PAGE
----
Hey Nasdaq, It’s Finally Time to Say Bye to Dell

Dell

Michael Dell, who began the eponymous company from his college dorm room in 1984, has finally convinced shareholders that his privatization plan is the best option for the struggling personal computer maker.

It took months spent arguing against a rival offer made by the company’s largest outside shareholder, Carl Icahn, plus a sweetened bid before shareholders decided to approve the $24.9 billion buyout. Michael Dell was even forced to postpone the vote three times for what he called lack of shareholder support. For a time, shareholders were swayed by Icahn’s argument that the company was worth more than the $13.75 per share Michael Dell and his financial backer Silver Lake offered.

But after the vote was delayed time and time again, Icahn became convinced that he had been outmaneuvered and exited the fight just before the final September 12 vote. Without the activist investor’s fierce opposition, shareholders voted Thursday in favor of selling Dell (NASDAQ:DELL) to its founder and CEO.

The New York Times learned through source briefed on the matter that about 65 percent of shares that were voted approved the buyout.

Icahn and his firm, Icahn Enterprises (NASDAQ:IEP), chose not pursue their rival proposal not because of any worries that the declining PC industry would present too great of an obstacle to engineer a turnaround, but because of Michael Dell’s tactics. “We won, or at least thought we won, but when the board realized that they lost the vote, they simply ignored the outcome,” Icahn wrote in a letter to shareholders, referring to the three times the vote was postponed.

Icahn, an activist investor, is known for taking large stakes in companies he judges to be ill-managed or undervalued and pushing for change. He began amassing his 8.9 percent stake in the struggling Dell earlier this year.

His investing turned into a bid rivaling the go-private offer made by Michael Dell at the beginning of March. With Icahn leading the way, many other large shareholders began to oppose the privatization proposal. At the heart of Icahn’s argument and the opposition expressed by other shareholders was the matter of valuation.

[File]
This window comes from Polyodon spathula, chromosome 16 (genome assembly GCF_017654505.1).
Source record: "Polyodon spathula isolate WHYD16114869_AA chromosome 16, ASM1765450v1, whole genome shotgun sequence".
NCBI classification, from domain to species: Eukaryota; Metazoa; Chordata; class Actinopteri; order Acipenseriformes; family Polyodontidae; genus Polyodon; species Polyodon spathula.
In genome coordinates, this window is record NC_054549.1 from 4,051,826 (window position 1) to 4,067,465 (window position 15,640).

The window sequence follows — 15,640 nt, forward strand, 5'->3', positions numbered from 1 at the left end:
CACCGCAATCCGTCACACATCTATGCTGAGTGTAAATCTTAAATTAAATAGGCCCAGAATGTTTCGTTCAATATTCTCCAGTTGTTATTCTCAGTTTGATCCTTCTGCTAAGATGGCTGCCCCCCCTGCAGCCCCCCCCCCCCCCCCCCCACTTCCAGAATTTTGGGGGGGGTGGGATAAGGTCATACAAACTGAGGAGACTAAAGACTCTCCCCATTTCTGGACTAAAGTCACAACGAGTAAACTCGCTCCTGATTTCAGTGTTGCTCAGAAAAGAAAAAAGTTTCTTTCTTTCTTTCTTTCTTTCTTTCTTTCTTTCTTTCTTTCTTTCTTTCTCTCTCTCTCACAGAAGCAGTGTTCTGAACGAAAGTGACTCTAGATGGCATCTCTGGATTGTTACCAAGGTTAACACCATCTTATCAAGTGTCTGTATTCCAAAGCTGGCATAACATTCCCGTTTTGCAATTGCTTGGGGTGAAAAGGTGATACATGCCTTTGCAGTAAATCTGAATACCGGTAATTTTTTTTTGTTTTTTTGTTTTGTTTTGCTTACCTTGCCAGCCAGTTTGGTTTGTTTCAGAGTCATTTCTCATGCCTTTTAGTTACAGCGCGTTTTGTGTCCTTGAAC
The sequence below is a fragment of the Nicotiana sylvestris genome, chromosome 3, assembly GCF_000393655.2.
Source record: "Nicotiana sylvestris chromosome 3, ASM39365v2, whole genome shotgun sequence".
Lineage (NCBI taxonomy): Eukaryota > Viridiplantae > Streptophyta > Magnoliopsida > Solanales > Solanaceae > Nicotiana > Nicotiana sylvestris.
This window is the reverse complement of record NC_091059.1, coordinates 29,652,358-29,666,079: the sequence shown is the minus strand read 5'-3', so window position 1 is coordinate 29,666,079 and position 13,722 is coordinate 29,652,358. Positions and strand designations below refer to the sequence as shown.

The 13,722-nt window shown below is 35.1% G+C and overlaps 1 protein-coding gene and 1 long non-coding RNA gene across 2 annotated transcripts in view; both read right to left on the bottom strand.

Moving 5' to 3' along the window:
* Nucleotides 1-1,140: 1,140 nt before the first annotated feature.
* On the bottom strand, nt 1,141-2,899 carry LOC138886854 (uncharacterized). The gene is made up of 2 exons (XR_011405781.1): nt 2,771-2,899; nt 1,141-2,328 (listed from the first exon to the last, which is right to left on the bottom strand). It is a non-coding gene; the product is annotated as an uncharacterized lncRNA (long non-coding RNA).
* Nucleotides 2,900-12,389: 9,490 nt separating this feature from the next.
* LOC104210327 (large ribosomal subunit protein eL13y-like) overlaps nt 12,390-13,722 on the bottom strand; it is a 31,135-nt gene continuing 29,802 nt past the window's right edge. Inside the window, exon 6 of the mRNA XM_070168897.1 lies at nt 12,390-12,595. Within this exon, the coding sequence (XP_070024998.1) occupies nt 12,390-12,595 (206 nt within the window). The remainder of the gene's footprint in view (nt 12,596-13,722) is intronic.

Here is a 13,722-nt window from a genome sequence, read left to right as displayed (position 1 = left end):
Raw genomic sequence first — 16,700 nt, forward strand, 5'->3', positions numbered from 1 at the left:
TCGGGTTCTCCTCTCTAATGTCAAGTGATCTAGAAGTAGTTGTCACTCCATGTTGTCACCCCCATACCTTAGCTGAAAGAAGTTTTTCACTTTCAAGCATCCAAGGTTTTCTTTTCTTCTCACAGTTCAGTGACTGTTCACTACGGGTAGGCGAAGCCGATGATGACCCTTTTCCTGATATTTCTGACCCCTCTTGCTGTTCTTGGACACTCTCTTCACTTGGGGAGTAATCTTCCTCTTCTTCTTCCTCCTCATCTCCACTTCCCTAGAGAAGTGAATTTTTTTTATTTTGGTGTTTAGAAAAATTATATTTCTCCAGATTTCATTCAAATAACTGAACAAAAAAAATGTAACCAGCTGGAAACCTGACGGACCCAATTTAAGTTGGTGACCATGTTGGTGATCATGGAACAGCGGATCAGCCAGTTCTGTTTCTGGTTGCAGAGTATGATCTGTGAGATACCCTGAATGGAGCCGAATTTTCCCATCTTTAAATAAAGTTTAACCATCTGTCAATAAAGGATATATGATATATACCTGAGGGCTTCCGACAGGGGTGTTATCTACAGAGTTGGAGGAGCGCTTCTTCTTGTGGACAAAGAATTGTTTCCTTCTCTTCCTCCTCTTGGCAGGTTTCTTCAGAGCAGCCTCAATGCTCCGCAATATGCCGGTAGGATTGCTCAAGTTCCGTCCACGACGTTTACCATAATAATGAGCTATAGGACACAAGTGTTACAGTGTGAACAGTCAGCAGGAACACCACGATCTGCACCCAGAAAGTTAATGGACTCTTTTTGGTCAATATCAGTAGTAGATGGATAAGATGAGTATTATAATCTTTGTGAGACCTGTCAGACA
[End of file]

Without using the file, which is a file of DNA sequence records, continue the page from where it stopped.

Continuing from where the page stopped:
They argued that even though the market for PCs was evaporating — IDC predicted shipments to fall 10 percent this year — it was worth more than what Michael Dell offered. The point often highlighted is the fact that Dell managed to generate $3.6 billion in earnings before interest, taxes, and amortization last quarter despite the fact that more than half of its business comes from PC sales.

While Dell will now be going private regardless, Icahn has sent the question of appraisal to the Court of Chancery in Delaware, where Dell is incorporated. Depending on the outcome, the court will require Michael Dell to pay the shareholders who brought the litigation whatever value the court determined was fair.

For shareholders, the uncertainty is gone even if the question of valuation has not yet been settled. “By voting in favor of the transaction, the stockholders have chosen the best option to maximize the value of their shares,” said Alex Mandl, chairman of the Special Committee formed to evaluate the transaction and other alternatives, in a press release. In July, the Special Committee reiterated its long-held recommendation for shareholders to accept Michael Dell’s bid.

“To summarize, while the Company’s strong balance sheet makes it possible to borrow significant amounts, we consider it unwise to layer substantial financial risk on a company already facing significant challenges from competition and from the rapid pace of technological change,” the document stated, along the lines of what Icahn proposed. His offer would have left a portion of the company public and kept Dell largely a PC company.

The difficulty of convincing shareholders to approve the CEO’s $24.9 billion bid to take the PC maker private over the loud protestations of Icahn and other major investors pales in comparison with the task Michael Dell is now facing: turning around Dell’s fortunes.

On Wednesday, Standard & Poor’s downgraded the company’s debt to junk status, and last month, the company reported second-quarter net income that came in at $204 million, or 12 cents per share, a 71 percent drop from the $732 million, or 42 cents per share, the company reported in the year-ago quarter.

While revenue increased modestly from the year before, that increase came at a cost. To grab market share from competitors Lenovo (LNVGY.PK) and Hewlett-Packard (NYSE:HPQ), the company significantly discounted its PCs, a move that boosted sales but cut into margins and earnings.

But it was a deliberate strategy. With Ebitda of $3.6 billion in the last quarter, Dell can use that cash to invest in the other side of its business — the enterprise service side, which, like PCs, is a low-cost, low-margin business. However, as Bloomberg’s Cristina Alesci noted earlier this week, the question is how soon servers will become the next PC.

“I am pleased with this outcome and am energized to continue building Dell into the industry’s leading provider of scalable, end-to-end technology solutions,” Michael Dell said in the press release announcing the vote tally. “As a private enterprise, with a strong private-equity partner, we’ll serve our customers with a single-minded purpose and drive the innovations that will help them achieve their goals.”

He believes this transformation is best done away from the pressures of Wall Street. The deal is expected to close before the end of the third quarter of Dell’s fiscal year.

Follow Meghan on Twitter @MFoley_WSCS

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